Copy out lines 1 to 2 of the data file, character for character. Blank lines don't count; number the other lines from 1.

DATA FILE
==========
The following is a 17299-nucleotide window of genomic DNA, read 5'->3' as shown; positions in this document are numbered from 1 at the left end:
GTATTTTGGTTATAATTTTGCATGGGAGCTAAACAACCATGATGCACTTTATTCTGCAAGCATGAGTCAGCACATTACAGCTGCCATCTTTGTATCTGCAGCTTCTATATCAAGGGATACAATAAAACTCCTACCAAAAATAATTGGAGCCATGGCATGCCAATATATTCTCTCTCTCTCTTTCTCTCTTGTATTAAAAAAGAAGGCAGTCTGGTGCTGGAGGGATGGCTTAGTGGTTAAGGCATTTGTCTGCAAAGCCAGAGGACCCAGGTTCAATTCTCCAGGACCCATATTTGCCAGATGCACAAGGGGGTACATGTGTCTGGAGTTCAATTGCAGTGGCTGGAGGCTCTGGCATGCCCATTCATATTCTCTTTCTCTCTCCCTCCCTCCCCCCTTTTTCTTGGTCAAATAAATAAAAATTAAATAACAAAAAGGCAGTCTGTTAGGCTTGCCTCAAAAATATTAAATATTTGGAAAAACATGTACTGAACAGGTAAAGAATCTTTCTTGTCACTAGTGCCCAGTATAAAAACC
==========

The following is a 17299-nucleotide window of genomic DNA, read 5'->3' as shown; positions in this document are numbered from 1 at the left end:
GTATTTTGGTTATAATTTTGCATGGGAGCTAAACAACCATGATGCACTTTATTCTGCAAGCATGAGTCAGCACATTACAGCTGCCATCTTTGTATCTGCAGCTTCTATATCAAGGGATACAATAAAACTCCTACCAAAAATAATTGGAGCCATGGCATGCCAATATATTCTCTCTCTCTCTTTCTCTCTTGTATTAAAAAAGAAGGCAGTCTGGTGCTGGAGGGATGGCTTAGTGGTTAAGGCATTTGTCTGCAAAGCCAGAGGACCCAGGTTCAATTCTCCAGGACCCATATTTGCCAGATGCACAAGGGGGTACATGTGTCTGGAGTTCAATTGCAGTGGCTGGAGGCTCTGGCATGCCCATTCATATTCTCTTTCTCTCTCCCTCCCTCCCCCCTTTTTCTTGGTCAAATAAATAAAAATTAAATAACAAAAAGGCAGTCTGTTAGGCTTGCCTCAAAAATATTAAATATTTGGAAAAACATGTACTGAACAGGTAAAGAATCTTTCTTGTCACTAGTGCCCAGTATAAAAACC